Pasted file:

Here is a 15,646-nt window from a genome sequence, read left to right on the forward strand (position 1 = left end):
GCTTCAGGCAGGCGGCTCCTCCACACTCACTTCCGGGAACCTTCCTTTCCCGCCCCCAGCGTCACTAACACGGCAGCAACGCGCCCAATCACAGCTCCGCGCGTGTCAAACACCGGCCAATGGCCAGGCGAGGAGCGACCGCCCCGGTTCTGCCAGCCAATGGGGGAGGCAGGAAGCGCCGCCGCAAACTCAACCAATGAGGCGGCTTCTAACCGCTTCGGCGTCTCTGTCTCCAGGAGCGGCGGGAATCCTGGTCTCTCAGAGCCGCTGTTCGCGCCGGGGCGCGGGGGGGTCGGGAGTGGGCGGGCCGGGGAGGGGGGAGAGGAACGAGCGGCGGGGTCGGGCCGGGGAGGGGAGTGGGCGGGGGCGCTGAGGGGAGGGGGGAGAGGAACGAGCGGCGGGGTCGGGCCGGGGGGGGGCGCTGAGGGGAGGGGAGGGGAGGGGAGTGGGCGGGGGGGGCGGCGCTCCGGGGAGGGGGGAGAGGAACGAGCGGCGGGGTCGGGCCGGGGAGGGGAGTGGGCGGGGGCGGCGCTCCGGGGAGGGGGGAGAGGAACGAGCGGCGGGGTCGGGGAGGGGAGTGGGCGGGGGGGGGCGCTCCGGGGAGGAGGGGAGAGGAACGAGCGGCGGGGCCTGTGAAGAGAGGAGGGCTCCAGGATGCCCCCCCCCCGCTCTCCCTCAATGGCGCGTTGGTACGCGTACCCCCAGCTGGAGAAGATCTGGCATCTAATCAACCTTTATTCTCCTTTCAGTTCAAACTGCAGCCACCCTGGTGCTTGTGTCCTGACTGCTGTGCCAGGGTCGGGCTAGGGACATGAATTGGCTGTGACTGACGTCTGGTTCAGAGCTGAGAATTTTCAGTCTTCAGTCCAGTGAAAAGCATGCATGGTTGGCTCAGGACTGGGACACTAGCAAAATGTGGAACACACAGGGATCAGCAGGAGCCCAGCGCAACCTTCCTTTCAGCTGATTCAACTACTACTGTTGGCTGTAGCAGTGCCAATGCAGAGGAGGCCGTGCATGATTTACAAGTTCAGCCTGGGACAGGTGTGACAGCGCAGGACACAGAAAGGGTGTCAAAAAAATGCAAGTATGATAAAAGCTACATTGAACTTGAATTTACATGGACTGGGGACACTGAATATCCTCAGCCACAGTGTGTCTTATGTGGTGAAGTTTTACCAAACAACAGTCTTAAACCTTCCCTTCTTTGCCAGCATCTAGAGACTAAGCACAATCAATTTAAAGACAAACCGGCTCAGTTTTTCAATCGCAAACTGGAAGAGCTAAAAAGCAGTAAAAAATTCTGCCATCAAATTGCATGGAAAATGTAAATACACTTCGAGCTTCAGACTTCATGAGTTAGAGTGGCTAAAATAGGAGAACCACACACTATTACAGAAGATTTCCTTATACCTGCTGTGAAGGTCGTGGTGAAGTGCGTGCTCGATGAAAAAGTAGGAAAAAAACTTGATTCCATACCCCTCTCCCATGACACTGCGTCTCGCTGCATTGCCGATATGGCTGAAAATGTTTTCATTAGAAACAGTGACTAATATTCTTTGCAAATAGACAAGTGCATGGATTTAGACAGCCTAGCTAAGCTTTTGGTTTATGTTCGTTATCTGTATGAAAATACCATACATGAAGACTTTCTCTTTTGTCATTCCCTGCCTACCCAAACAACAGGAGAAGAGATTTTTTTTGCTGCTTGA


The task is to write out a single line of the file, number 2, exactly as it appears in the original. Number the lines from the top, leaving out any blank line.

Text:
GCTTCAGGCAGGCGGCTCCTCCACACTCACTTCCGGGAACCTTCCTTTCCCGCCCCCAGCGTCACTAACACGGCAGCAACGCGCCCAATCACAGCTCCGCGCGTGTCAAACACCGGCCAATGGCCAGGCGAGGAGCGACCGCCCCGGTTCTGCCAGCCAATGGGGGAGGCAGGAAGCGCCGCCGCAAACTCAACCAATGAGGCGGCTTCTAACCGCTTCGGCGTCTCTGTCTCCAGGAGCGGCGGGAATCCTGGTCTCTCAGAGCCGCTGTTCGCGCCGGGGCGCGGGGGGGTCGGGAGTGGGCGGGCCGGGGAGGGGGGAGAGGAACGAGCGGCGGGGTCGGGCCGGGGAGGGGAGTGGGCGGGGGCGCTGAGGGGAGGGGGGAGAGGAACGAGCGGCGGGGTCGGGCCGGGGGGGGGCGCTGAGGGGAGGGGAGGGGAGGGGAGTGGGCGGGGGGGGCGGCGCTCCGGGGAGGGGGGAGAGGAACGAGCGGCGGGGTCGGGCCGGGGAGGGGAGTGGGCGGGGGCGGCGCTCCGGGGAGGGGGGAGAGGAACGAGCGGCGGGGTCGGGGAGGGGAGTGGGCGGGGGGGGGCGCTCCGGGGAGGAGGGGAGAGGAACGAGCGGCGGGGCCTGTGAAGAGAGGAGGGCTCCAGGATGCCCCCCCCCCGCTCTCCCTCAATGGCGCGTTGGTACGCGTACCCCCAGCTGGAGAAGATCTGGCATCTAATCAACCTTTATTCTCCTTTCAGTTCAAACTGCAGCCACCCTGGTGCTTGTGTCCTGACTGCTGTGCCAGGGTCGGGCTAGGGACATGAATTGGCTGTGACTGACGTCTGGTTCAGAGCTGAGAATTTTCAGTCTTCAGTCCAGTGAAAAGCATGCATGGTTGGCTCAGGACTGGGACACTAGCAAAATGTGGAACACACAGGGATCAGCAGGAGCCCAGCGCAACCTTCCTTTCAGCTGATTCAACTACTACTGTTGGCTGTAGCAGTGCCAATGCAGAGGAGGCCGTGCATGATTTACAAGTTCAGCCTGGGACAGGTGTGACAGCGCAGGACACAGAAAGGGTGTCAAAAAAATGCAAGTATGATAAAAGCTACATTGAACTTGAATTTACATGGACTGGGGACACTGAATATCCTCAGCCACAGTGTGTCTTATGTGGTGAAGTTTTACCAAACAACAGTCTTAAACCTTCCCTTCTTTGCCAGCATCTAGAGACTAAGCACAATCAATTTAAAGACAAACCGGCTCAGTTTTTCAATCGCAAACTGGAAGAGCTAAAAAGCAGTAAAAAATTCTGCCATCAAATTGCATGGAAAATGTAAATACACTTCGAGCTTCAGACTTCATGAGTTAGAGTGGCTAAAATAGGAGAACCACACACTATTACAGAAGATTTCCTTATACCTGCTGTGAAGGTCGTGGTGAAGTGCGTGCTCGATGAAAAAGTAGGAAAAAAACTTGATTCCATACCCCTCTCCCATGACACTGCGTCTCGCTGCATTGCCGATATGGCTGAAAATGTTTTCATTAGAAACAGTGACTAATATTCTTTGCAAATAGACAAGTGCATGGATTTAGACAGCCTAGCTAAGCTTTTGGTTTATGTTCGTTATCTGTATGAAAATACCATACATGAAGACTTTCTCTTTTGTCATTCCCTGCCTACCCAAACAACAGGAGAAGAGATTTTTTTTGCTGCTTGA